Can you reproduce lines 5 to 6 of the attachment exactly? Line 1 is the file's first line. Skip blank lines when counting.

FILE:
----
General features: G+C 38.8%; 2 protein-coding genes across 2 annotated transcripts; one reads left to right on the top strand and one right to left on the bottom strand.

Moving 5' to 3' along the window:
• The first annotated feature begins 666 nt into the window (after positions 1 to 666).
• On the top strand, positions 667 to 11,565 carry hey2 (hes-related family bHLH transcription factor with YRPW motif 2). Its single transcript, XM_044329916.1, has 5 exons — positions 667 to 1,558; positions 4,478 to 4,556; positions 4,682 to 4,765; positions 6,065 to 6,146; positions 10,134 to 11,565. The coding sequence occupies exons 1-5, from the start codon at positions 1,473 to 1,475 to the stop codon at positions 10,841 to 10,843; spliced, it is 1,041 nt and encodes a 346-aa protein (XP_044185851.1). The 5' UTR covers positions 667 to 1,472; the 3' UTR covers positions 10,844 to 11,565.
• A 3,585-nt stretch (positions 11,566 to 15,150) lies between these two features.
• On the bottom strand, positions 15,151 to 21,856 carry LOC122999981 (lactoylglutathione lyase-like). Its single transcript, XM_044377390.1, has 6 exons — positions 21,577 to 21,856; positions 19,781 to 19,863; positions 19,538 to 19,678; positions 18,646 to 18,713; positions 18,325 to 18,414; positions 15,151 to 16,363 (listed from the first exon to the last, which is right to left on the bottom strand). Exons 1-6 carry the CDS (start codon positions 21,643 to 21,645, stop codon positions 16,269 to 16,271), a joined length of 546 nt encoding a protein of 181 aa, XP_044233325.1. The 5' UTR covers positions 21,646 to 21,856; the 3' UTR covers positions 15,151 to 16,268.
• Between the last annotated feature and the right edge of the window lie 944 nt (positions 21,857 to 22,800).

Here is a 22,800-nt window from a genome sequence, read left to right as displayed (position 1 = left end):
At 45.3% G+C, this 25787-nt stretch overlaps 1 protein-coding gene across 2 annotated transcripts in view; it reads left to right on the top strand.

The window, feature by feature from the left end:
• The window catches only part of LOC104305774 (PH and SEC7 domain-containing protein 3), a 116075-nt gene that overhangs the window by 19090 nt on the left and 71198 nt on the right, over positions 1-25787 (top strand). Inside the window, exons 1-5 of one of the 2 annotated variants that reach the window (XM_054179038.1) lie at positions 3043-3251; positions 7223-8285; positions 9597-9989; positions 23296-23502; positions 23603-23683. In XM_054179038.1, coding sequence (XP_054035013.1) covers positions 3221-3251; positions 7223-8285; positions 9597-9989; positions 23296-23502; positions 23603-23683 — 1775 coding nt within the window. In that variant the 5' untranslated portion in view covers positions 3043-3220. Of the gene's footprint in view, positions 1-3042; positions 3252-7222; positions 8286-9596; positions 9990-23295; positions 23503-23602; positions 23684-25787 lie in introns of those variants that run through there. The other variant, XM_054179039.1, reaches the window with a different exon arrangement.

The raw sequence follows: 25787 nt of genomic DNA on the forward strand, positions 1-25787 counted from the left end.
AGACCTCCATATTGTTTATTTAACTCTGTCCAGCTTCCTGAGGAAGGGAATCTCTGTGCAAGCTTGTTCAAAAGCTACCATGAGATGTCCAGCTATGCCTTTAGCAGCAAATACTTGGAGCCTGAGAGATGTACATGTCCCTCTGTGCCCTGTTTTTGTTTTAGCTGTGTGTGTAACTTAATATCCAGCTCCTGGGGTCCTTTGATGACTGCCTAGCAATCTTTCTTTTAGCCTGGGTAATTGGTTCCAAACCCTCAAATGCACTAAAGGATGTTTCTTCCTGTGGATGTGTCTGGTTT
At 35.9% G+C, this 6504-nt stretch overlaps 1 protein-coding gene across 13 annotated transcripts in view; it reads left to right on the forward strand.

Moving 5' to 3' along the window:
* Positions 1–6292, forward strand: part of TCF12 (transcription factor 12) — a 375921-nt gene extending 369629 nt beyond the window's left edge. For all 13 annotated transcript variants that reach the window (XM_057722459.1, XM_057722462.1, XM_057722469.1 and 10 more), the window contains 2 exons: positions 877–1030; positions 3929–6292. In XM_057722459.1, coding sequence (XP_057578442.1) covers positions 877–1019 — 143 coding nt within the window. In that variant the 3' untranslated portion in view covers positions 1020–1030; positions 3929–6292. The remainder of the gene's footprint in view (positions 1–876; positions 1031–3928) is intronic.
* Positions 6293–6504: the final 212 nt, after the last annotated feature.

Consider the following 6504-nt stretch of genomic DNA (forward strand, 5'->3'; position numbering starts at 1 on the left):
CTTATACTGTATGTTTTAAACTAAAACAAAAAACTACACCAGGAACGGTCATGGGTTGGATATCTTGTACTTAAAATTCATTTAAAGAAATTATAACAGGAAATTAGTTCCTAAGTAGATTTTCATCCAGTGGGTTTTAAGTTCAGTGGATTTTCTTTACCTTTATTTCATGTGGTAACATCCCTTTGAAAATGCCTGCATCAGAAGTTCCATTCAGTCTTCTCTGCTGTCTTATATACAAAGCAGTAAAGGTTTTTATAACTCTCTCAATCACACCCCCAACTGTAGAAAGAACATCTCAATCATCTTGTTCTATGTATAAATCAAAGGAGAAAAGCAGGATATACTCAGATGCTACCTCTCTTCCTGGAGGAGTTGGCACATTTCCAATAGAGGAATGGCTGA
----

• A 3,585-nt stretch (positions 11,566 to 15,150) lies between these two features.
• On the bottom strand, positions 15,151 to 21,856 carry LOC122999981 (lactoylglutathione lyase-like). Its single transcript, XM_044377390.1, has 6 exons — positions 21,577 to 21,856; positions 19,781 to 19,863; positions 19,538 to 19,678; positions 18,646 to 18,713; positions 18,325 to 18,414; positions 15,151 to 16,363 (listed from the first exon to the last, which is right to left on the bottom strand). Exons 1-6 carry the CDS (start codon positions 21,643 to 21,645, stop codon positions 16,269 to 16,271), a joined length of 546 nt encoding a protein of 181 aa, XP_044233325.1. The 5' UTR covers positions 21,646 to 21,856; the 3' UTR covers positions 15,151 to 16,268.